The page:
Sean Payton’s offensive system has been in place in New Orleans since 2006 when he arrived with Drew Brees. Since then, he has gone 73-39 in the regular season, 6-4 in the playoffs, and he has a Super Bowl under his belt. It’s well-established by now that Payton calls his own plays, rather than allowing Offensive Coordinator Pete Carmichael Jr. to run the offense. He only has one season under .500 in his head coaching career, 2007 (2012 didn’t count since he didn’t coach that team), and he has done all of this with a franchise that was starving for success before his arrival.
But what makes Payton so good? It’s not all deep balls and dropbacks like so many people believe. The reason that Payton is such a special coach is because of his ability to exploit a defense through patience and timing. Having Brees doesn’t hurt, but it doesn’t all come down to him as many people believe. The Saints run a ton of offensive formations and shifts with different personnel in order to create mismatches against smaller or slower defenders.
The Saints run a glorified West Coast offense at this point in time. It has a lot of bells and whistles, but at the end of the day it relies on underneath routes and the running game to draw defenses in before tearing them apart down the field. This is the reason that receivers like Robert Meachem can be effective. He’s an above-average run blocking receiver with the ability to blow the top off of a defense, which makes more sense of his re-signing on Friday.
The single best example of a Sean Payton offense creating a mismatch came in Week 2 last season against the Tampa Bay Buccaneers:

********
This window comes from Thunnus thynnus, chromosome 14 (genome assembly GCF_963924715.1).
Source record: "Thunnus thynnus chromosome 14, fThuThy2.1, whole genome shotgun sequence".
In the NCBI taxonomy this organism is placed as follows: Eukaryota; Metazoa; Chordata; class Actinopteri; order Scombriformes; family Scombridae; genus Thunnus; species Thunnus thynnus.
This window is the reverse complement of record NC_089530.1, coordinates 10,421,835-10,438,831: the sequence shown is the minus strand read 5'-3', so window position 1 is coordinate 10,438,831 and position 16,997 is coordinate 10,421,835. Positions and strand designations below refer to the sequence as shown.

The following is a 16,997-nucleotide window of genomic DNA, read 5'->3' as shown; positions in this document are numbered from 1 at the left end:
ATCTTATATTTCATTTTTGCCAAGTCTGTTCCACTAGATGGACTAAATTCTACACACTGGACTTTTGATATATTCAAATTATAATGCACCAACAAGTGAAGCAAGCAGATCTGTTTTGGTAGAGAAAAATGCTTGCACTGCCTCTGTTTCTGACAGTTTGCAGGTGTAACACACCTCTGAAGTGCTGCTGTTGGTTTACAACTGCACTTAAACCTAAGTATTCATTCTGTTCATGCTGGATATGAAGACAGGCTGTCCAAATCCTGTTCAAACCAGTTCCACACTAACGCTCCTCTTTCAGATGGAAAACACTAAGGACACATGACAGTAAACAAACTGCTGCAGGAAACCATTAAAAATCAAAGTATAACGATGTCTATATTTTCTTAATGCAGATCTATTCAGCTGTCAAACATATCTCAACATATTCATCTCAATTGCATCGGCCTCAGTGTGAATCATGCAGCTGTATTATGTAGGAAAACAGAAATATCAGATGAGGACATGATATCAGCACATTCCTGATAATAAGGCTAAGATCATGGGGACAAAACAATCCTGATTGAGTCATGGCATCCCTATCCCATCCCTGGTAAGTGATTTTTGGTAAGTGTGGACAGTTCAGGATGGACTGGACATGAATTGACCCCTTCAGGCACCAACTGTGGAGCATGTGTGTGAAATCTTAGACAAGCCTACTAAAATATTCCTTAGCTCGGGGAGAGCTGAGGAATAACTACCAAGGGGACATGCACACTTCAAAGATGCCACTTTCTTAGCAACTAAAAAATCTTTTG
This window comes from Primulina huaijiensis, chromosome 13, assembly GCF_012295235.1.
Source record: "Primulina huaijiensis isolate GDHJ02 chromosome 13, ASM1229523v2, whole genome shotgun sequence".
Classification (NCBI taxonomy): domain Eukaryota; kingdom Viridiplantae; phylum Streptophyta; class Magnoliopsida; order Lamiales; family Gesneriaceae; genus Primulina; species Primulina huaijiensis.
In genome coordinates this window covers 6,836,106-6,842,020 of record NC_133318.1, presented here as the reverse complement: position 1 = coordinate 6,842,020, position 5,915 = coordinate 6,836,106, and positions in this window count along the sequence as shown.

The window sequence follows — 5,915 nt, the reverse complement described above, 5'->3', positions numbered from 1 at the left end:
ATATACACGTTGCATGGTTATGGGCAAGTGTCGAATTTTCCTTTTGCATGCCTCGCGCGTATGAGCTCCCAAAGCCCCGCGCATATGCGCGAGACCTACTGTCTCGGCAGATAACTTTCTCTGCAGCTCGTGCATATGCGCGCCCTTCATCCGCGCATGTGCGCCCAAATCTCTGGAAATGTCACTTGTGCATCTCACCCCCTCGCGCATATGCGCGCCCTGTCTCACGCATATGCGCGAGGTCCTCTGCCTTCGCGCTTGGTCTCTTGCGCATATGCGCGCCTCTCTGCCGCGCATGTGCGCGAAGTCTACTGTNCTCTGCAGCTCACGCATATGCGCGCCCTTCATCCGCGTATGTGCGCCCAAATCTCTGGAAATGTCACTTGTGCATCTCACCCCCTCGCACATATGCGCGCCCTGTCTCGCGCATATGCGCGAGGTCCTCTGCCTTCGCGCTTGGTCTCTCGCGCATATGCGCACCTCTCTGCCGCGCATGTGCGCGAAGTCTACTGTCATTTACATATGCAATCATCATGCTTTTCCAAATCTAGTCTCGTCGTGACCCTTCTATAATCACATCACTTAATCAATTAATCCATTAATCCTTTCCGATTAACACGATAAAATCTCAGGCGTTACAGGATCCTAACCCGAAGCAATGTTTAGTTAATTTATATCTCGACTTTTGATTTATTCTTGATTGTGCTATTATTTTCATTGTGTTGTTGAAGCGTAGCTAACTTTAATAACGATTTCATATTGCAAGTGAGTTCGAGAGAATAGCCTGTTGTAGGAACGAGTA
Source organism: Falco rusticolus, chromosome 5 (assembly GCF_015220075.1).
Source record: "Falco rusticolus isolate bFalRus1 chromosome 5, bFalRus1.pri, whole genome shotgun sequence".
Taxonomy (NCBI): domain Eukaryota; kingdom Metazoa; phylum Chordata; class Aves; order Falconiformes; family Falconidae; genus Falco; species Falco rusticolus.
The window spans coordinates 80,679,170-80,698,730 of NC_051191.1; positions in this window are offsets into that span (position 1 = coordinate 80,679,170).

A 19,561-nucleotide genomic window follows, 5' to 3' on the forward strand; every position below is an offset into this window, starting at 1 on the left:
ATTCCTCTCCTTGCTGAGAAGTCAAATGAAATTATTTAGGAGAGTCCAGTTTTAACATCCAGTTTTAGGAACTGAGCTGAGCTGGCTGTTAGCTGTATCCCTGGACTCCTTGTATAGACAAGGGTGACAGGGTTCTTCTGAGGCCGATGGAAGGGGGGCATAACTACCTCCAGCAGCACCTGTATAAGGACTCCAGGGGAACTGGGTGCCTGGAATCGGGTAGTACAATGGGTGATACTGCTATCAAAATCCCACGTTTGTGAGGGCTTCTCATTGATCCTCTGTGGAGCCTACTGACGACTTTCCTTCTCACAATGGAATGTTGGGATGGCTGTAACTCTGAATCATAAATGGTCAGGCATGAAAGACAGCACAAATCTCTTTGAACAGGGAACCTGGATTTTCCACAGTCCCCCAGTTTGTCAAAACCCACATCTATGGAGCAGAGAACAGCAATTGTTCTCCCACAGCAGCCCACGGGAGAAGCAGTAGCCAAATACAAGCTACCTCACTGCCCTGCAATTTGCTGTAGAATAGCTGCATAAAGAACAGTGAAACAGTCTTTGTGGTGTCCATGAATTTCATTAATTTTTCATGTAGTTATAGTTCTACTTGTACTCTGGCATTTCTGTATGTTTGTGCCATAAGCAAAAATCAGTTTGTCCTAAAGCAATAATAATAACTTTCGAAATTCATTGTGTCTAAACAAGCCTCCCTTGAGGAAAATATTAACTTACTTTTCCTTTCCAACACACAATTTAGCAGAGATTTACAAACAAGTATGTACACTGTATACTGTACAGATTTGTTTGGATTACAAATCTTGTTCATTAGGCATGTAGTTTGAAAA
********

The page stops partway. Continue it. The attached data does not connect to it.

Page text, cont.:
New Orleans is out in a basic three wide receiver set. They have Marques Colston lined up in the slot (red circle). This is with 0:24 left in the game down by one point with no timeouts. To this point, the Saints offense has struggled. Brees sees man-to-man in the slot between Colston and Leonard Johnson, a young corner with little experience against top-flight receivers, and quickly goes through a series of audibles and checks at the line.
As this play begins, there is absolutely no question where Brees is going with the football. He is staring down Colston. They teach you not to do this in quarterbacking 101, but this play is just mano-a-mano, Colston vs. Johnson. To this point, Colston has created very little separation, but he’s just running a straight fly. Another thing to note is the Buccaneer defense. They’re in man to man across the board with a single safety high, so they’re running the risk of giving up the big play in an attempt to make an even bigger one.
Sometimes, as a corner, you can do everything right and still not be able to make that one huge play. Such is the case with Johnson. A slot corner against a number one receiver with Colston’s size will rarely pan out for the defensive guy. Johnson does everything right on this play. He hangs with Colston, but Colston just gets that one extra step, and that’s all she wrote. Colston catches the pass for 31 yards, Brees spikes it with :06 left, Saints win on a last second field goal. Johnson played this play the best that a defensive coach could possibly ask him to, but Payton (and Brees’) simple decision to take the number one guy and move him to the slot was the reason New Orleans pulled out the early season win despite an overall shaky offensive performance.